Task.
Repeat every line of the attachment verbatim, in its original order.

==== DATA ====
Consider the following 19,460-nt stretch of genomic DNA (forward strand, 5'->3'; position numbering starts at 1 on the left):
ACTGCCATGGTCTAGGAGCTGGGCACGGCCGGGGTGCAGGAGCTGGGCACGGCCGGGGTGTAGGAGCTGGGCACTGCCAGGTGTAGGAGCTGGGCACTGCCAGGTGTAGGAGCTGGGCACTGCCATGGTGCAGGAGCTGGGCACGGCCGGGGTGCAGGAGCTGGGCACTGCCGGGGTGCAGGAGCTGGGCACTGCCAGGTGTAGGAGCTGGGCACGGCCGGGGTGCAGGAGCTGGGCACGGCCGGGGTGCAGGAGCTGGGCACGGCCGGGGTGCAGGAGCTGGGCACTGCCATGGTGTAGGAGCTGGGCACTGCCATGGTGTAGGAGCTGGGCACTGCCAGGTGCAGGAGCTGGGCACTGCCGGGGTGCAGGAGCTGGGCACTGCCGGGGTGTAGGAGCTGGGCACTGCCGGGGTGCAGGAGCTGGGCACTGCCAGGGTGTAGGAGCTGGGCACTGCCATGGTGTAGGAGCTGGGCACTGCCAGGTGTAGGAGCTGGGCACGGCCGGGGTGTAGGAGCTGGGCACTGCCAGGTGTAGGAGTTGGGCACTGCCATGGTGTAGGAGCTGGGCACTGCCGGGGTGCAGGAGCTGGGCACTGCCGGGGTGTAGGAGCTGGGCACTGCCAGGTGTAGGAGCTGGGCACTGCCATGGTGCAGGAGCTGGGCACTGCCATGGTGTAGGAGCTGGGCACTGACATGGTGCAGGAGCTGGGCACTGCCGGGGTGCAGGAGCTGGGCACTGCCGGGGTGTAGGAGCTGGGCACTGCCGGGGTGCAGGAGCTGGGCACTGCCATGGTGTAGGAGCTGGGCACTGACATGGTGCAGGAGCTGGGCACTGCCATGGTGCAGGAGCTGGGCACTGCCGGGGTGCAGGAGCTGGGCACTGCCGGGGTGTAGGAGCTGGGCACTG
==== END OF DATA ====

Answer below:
Consider the following 19,460-nt stretch of genomic DNA (forward strand, 5'->3'; position numbering starts at 1 on the left):
ACTGCCATGGTCTAGGAGCTGGGCACGGCCGGGGTGCAGGAGCTGGGCACGGCCGGGGTGTAGGAGCTGGGCACTGCCAGGTGTAGGAGCTGGGCACTGCCAGGTGTAGGAGCTGGGCACTGCCATGGTGCAGGAGCTGGGCACGGCCGGGGTGCAGGAGCTGGGCACTGCCGGGGTGCAGGAGCTGGGCACTGCCAGGTGTAGGAGCTGGGCACGGCCGGGGTGCAGGAGCTGGGCACGGCCGGGGTGCAGGAGCTGGGCACGGCCGGGGTGCAGGAGCTGGGCACTGCCATGGTGTAGGAGCTGGGCACTGCCATGGTGTAGGAGCTGGGCACTGCCAGGTGCAGGAGCTGGGCACTGCCGGGGTGCAGGAGCTGGGCACTGCCGGGGTGTAGGAGCTGGGCACTGCCGGGGTGCAGGAGCTGGGCACTGCCAGGGTGTAGGAGCTGGGCACTGCCATGGTGTAGGAGCTGGGCACTGCCAGGTGTAGGAGCTGGGCACGGCCGGGGTGTAGGAGCTGGGCACTGCCAGGTGTAGGAGTTGGGCACTGCCATGGTGTAGGAGCTGGGCACTGCCGGGGTGCAGGAGCTGGGCACTGCCGGGGTGTAGGAGCTGGGCACTGCCAGGTGTAGGAGCTGGGCACTGCCATGGTGCAGGAGCTGGGCACTGCCATGGTGTAGGAGCTGGGCACTGACATGGTGCAGGAGCTGGGCACTGCCGGGGTGCAGGAGCTGGGCACTGCCGGGGTGTAGGAGCTGGGCACTGCCGGGGTGCAGGAGCTGGGCACTGCCATGGTGTAGGAGCTGGGCACTGACATGGTGCAGGAGCTGGGCACTGCCATGGTGCAGGAGCTGGGCACTGCCGGGGTGCAGGAGCTGGGCACTGCCGGGGTGTAGGAGCTGGGCACTG